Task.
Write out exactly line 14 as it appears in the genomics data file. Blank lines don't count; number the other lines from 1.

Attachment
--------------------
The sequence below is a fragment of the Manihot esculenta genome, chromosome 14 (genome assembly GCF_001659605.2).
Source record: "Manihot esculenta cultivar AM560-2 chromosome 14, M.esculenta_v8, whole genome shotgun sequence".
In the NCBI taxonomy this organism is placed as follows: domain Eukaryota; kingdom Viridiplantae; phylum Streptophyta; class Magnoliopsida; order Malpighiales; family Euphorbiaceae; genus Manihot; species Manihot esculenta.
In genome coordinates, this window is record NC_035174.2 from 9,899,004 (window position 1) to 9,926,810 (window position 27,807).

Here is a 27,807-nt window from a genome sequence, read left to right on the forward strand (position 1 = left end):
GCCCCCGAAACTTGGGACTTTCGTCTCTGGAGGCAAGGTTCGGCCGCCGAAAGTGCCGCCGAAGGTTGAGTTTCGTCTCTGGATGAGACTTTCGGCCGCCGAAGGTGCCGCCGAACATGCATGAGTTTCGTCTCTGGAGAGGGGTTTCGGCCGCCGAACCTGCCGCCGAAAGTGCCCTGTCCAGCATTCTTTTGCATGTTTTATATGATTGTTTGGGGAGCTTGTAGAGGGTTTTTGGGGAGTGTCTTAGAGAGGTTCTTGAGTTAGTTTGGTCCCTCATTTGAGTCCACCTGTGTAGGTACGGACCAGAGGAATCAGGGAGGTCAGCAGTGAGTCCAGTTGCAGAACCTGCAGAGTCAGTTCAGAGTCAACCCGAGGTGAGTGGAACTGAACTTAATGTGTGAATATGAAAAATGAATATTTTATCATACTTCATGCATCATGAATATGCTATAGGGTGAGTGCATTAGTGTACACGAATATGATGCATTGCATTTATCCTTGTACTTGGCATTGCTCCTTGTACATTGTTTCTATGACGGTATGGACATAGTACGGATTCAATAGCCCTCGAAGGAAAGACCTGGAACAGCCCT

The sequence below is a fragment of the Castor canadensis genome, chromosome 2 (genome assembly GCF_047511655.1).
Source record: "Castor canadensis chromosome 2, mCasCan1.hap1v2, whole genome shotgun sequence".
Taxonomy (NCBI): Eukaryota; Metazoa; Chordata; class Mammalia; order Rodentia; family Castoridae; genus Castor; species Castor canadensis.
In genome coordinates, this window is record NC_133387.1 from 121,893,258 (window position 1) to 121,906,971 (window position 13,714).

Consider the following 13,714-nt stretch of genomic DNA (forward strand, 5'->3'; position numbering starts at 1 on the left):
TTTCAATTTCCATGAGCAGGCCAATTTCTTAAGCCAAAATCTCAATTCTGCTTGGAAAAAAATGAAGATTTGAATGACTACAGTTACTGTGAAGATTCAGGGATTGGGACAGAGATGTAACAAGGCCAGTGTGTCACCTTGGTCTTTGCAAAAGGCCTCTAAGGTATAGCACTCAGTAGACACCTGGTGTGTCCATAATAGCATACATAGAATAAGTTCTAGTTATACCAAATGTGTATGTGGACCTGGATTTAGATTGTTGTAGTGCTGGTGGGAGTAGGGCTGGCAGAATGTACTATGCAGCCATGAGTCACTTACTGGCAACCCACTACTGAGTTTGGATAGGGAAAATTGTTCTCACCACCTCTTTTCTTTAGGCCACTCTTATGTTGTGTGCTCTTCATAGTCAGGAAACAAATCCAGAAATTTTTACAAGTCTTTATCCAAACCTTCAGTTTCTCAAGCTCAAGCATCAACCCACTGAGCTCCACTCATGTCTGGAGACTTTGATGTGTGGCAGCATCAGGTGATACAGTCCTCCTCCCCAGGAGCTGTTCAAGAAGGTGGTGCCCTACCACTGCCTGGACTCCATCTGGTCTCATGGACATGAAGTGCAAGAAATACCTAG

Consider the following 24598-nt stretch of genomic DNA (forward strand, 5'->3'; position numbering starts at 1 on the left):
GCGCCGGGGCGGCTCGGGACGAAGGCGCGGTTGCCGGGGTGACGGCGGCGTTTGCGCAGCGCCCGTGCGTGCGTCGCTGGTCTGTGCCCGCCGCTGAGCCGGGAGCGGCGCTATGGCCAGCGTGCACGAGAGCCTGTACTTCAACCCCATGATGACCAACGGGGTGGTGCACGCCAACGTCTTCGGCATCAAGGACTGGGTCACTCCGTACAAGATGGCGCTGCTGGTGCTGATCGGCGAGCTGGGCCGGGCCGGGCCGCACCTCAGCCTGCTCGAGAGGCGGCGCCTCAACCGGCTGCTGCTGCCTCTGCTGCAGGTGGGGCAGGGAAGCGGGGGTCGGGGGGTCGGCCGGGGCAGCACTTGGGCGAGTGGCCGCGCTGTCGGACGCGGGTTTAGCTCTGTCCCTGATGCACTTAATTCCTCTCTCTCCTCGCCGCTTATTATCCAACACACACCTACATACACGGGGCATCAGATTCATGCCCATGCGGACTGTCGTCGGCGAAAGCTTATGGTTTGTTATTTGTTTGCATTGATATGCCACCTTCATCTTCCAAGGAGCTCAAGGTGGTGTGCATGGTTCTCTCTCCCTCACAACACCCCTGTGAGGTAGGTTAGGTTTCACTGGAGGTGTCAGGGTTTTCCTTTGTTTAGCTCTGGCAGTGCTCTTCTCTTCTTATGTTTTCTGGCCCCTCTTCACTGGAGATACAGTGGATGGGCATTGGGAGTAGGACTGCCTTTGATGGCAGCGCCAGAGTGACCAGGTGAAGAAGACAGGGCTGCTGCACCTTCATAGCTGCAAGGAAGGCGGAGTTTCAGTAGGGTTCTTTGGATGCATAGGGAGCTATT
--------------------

GCGCCGGGGCGGCTCGGGACGAAGGCGCGGTTGCCGGGGTGACGGCGGCGTTTGCGCAGCGCCCGTGCGTGCGTCGCTGGTCTGTGCCCGCCGCTGAGCCGGGAGCGGCGCTATGGCCAGCGTGCACGAGAGCCTGTACTTCAACCCCATGATGACCAACGGGGTGGTGCACGCCAACGTCTTCGGCATCAAGGACTGGGTCACTCCGTACAAGATGGCGCTGCTGGTGCTGATCGGCGAGCTGGGCCGGGCCGGGCCGCACCTCAGCCTGCTCGAGAGGCGGCGCCTCAACCGGCTGCTGCTGCCTCTGCTGCAGGTGGGGCAGGGAAGCGGGGGTCGGGGGGTCGGCCGGGGCAGCACTTGGGCGAGTGGCCGCGCTGTCGGACGCGGGTTTAGCTCTGTCCCTGATGCACTTAATTCCTCTCTCTCCTCGCCGCTTATTATCCAACACACACCTACATACACGGGGCATCAGATTCATGCCCATGCGGACTGTCGTCGGCGAAAGCTTATGGTTTGTTATTTGTTTGCATTGATATGCCACCTTCATCTTCCAAGGAGCTCAAGGTGGTGTGCATGGTTCTCTCTCCCTCACAACACCCCTGTGAGGTAGGTTAGGTTTCACTGGAGGTGTCAGGGTTTTCCTTTGTTTAGCTCTGGCAGTGCTCTTCTCTTCTTATGTTTTCTGGCCCCTCTTCACTGGAGATACAGTGGATGGGCATTGGGAGTAGGACTGCCTTTGATGGCAGCGCCAGAGTGACCAGGTGAAGAAGACAGGGCTGCTGCACCTTCATAGCTGCAAGGAAGGCGGAGTTTCAGTAGGGTTCTTTGGATGCATAGGGAGCTATT